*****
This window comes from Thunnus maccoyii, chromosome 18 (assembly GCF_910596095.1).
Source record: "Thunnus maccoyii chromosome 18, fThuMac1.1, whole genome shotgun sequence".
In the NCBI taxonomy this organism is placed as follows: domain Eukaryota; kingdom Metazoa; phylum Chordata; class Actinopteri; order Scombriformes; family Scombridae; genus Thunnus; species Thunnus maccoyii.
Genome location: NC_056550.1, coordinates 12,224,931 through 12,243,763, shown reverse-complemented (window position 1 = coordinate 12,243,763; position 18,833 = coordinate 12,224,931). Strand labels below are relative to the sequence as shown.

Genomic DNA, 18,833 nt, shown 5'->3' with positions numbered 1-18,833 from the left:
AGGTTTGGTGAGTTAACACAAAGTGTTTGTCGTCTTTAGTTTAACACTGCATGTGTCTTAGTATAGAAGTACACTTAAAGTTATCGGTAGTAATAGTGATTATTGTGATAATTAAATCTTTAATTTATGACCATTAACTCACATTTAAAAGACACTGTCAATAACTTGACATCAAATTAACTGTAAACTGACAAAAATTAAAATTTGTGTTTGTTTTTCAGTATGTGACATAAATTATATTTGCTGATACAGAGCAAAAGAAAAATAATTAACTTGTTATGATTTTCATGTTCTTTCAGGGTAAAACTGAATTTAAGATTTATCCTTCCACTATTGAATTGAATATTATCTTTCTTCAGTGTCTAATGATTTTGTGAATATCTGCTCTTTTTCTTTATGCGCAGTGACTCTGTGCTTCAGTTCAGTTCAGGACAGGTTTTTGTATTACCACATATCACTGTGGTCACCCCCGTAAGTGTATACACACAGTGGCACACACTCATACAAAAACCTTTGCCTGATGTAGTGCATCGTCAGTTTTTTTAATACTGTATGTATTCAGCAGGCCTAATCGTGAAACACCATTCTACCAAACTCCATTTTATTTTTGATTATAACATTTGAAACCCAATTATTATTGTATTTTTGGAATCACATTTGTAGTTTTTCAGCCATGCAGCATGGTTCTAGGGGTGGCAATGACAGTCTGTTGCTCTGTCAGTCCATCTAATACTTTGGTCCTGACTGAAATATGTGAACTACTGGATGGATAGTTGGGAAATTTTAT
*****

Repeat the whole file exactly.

This window comes from Thunnus maccoyii, chromosome 18 (assembly GCF_910596095.1).
Source record: "Thunnus maccoyii chromosome 18, fThuMac1.1, whole genome shotgun sequence".
In the NCBI taxonomy this organism is placed as follows: domain Eukaryota; kingdom Metazoa; phylum Chordata; class Actinopteri; order Scombriformes; family Scombridae; genus Thunnus; species Thunnus maccoyii.
Genome location: NC_056550.1, coordinates 12,224,931 through 12,243,763, shown reverse-complemented (window position 1 = coordinate 12,243,763; position 18,833 = coordinate 12,224,931). Strand labels below are relative to the sequence as shown.

Genomic DNA, 18,833 nt, shown 5'->3' with positions numbered 1-18,833 from the left:
AGGTTTGGTGAGTTAACACAAAGTGTTTGTCGTCTTTAGTTTAACACTGCATGTGTCTTAGTATAGAAGTACACTTAAAGTTATCGGTAGTAATAGTGATTATTGTGATAATTAAATCTTTAATTTATGACCATTAACTCACATTTAAAAGACACTGTCAATAACTTGACATCAAATTAACTGTAAACTGACAAAAATTAAAATTTGTGTTTGTTTTTCAGTATGTGACATAAATTATATTTGCTGATACAGAGCAAAAGAAAAATAATTAACTTGTTATGATTTTCATGTTCTTTCAGGGTAAAACTGAATTTAAGATTTATCCTTCCACTATTGAATTGAATATTATCTTTCTTCAGTGTCTAATGATTTTGTGAATATCTGCTCTTTTTCTTTATGCGCAGTGACTCTGTGCTTCAGTTCAGTTCAGGACAGGTTTTTGTATTACCACATATCACTGTGGTCACCCCCGTAAGTGTATACACACAGTGGCACACACTCATACAAAAACCTTTGCCTGATGTAGTGCATCGTCAGTTTTTTTAATACTGTATGTATTCAGCAGGCCTAATCGTGAAACACCATTCTACCAAACTCCATTTTATTTTTGATTATAACATTTGAAACCCAATTATTATTGTATTTTTGGAATCACATTTGTAGTTTTTCAGCCATGCAGCATGGTTCTAGGGGTGGCAATGACAGTCTGTTGCTCTGTCAGTCCATCTAATACTTTGGTCCTGACTGAAATATGTGAACTACTGGATGGATAGTTGGGAAATTTTAT